A biological virus shaped the second Swiss Cyber Security Days. Not only did the event take place virtually, several presentations tackled the issue of how to safeguard the new virtual perimeters created by this age of remote working and working from home.
Text: Andreas Heer, Image: Adobe Stock,
One topic in particular was unavoidable at this year’s Swiss Cyber Security Days (SCSD), namely how IT security officers can best respond to the new challenges presented by working from home and flexible work models. The impact of COVID-19 on working life was therefore a defining feature of this year’s event, which was held virtually in light of the current situation.
A work situation that is likely to give many IT security officers a headache. Working from home coupled with the acute shortage of specialists has created a situation that is much harder to control than a company’s secure framework. The first problem is the home infrastructure. Are routers and access points in people’s private networks well protected, or can anyone gain access with “admin/admin” credentials? And are business documents really encrypted when sent to home printers?
One speaker described home infrastructure as “shadow IT”, which is certainly a good description considering how difficult they are to control. Another increasingly urgent problem is the use of insecure passwords or identical passwords for multiple systems. According to Verizon’s 2020 Data Breach Investigations Report, the misuse of login credentials is the second most common reason for cyber breaches after phishing attacks.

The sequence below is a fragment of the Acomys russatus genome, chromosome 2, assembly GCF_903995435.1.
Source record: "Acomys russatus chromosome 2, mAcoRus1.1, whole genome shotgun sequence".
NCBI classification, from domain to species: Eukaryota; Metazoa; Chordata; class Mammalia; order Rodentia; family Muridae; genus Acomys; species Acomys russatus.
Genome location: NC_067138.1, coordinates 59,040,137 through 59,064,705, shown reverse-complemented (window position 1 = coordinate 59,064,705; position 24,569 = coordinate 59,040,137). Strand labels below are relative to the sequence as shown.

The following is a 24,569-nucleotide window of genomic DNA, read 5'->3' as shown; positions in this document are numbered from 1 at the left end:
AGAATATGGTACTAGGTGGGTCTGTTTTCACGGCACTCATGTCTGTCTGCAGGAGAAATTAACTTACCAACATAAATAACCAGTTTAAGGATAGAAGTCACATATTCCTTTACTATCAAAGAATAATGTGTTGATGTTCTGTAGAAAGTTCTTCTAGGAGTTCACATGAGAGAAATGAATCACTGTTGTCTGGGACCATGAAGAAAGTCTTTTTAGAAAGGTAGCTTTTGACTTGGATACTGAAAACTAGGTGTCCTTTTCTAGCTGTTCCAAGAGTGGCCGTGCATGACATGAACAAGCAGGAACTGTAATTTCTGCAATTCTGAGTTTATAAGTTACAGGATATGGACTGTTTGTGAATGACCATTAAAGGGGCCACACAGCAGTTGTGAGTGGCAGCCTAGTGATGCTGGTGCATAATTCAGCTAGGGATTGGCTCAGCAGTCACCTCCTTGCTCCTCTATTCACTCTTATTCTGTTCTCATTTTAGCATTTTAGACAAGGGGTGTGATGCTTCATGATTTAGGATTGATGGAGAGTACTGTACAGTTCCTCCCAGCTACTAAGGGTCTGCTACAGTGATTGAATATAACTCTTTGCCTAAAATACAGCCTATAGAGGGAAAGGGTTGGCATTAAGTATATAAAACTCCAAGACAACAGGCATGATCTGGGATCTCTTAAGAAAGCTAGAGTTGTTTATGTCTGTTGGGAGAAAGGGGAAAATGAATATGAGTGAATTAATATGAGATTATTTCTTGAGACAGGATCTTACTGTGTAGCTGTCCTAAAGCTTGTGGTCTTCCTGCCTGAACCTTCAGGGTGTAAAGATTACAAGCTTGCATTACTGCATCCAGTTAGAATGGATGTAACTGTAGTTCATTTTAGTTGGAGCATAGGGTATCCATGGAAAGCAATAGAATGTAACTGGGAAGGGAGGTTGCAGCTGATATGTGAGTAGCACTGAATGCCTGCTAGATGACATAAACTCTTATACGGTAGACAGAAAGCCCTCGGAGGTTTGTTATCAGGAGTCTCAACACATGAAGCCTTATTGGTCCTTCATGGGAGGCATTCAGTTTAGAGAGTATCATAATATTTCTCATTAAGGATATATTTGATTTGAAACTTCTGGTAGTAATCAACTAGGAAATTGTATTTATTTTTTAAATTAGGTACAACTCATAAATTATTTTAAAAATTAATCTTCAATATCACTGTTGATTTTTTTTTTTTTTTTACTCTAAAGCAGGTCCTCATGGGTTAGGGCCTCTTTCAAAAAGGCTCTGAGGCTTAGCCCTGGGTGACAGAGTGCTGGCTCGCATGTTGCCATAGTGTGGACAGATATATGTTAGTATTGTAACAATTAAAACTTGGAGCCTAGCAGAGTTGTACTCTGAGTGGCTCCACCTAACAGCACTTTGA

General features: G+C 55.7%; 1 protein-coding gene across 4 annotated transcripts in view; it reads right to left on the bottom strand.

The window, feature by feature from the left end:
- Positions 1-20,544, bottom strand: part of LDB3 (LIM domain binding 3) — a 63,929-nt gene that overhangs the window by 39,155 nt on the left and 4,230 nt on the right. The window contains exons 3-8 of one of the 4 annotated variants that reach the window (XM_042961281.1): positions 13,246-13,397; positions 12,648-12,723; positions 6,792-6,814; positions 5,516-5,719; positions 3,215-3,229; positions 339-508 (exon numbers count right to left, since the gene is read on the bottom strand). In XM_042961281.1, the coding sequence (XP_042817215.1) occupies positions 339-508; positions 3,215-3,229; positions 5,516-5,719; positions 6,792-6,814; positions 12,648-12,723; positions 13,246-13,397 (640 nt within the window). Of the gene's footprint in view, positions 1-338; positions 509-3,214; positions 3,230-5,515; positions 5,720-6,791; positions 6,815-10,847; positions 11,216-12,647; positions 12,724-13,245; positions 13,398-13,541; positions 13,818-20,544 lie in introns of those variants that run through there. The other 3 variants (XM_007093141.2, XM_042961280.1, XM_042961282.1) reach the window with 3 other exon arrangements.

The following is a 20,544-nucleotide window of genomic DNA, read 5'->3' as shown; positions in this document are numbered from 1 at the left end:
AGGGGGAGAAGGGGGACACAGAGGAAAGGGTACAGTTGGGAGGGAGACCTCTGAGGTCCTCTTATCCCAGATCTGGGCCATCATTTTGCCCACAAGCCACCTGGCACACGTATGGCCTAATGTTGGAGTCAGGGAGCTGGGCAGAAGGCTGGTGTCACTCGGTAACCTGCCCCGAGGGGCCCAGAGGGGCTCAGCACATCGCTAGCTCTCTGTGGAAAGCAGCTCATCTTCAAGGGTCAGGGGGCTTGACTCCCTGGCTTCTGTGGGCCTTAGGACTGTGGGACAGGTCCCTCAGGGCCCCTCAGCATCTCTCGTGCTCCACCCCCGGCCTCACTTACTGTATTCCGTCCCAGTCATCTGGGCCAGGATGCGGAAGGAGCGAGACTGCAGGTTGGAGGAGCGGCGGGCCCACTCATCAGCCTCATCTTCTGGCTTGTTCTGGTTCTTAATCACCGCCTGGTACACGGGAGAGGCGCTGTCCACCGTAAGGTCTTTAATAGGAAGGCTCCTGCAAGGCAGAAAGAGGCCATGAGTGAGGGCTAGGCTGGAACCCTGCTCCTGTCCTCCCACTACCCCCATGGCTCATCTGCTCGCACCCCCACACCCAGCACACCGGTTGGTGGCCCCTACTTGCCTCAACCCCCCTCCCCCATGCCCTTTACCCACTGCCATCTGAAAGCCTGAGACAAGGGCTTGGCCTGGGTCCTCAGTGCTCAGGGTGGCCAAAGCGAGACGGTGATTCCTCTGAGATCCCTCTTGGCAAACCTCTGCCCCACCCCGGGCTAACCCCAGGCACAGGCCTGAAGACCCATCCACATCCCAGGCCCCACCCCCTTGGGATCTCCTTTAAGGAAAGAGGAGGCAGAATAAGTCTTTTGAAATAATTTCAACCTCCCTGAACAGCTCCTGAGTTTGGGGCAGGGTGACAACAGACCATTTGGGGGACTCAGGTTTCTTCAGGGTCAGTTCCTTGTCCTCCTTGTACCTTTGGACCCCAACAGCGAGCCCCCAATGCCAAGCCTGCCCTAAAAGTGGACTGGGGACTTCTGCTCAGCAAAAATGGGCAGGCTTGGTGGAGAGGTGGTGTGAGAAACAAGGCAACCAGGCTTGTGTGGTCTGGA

This situation led several speakers to the same conclusion. If the classic perimeter had already softened with the increased use of cloud services, it has now become completely irrelevant. Because when all employees work from home, they themselves become the new perimeter that has to be protected, even if traditional security measures are largely lacking in the home network. So, different security concepts and measures are needed.
The security experts all agreed that working from home is here to stay and moved on to a presenting solutions that address these new risks; for example, if a family member uses a business laptop for their own purposes and clicks on a phishing link in their private webmail account.
The approaches presented at this second edition of Swiss Cyber Security Days may seem obvious. It remains to be seen whether they can be as easily implemented in reality as the presentations suggested. The “zero trust” approach is one way to manage an unknown home infrastructure. Access to business resources – on devices and in the cloud – would require multi-factor authentication, for example, with transfer and storage of the data in encrypted form.
Security prevention and solutions for Endpoint Detection and Response are also upgraded. They become “intelligent” and analyse how a certain business laptop is being used: is it an authorised person or malware attempting to access the company infrastructure? Artificial intelligence, or at least machine learning for behaviour-based and automated security solutions, was a recurring theme in the presentations. These solutions often take the form of managed security service packages, which may also help to mitigate the shortage of specialists. This fact may have lessened the shock for some at the event of the reported number of security experts that Switzerland lacks, estimated at 40,000.
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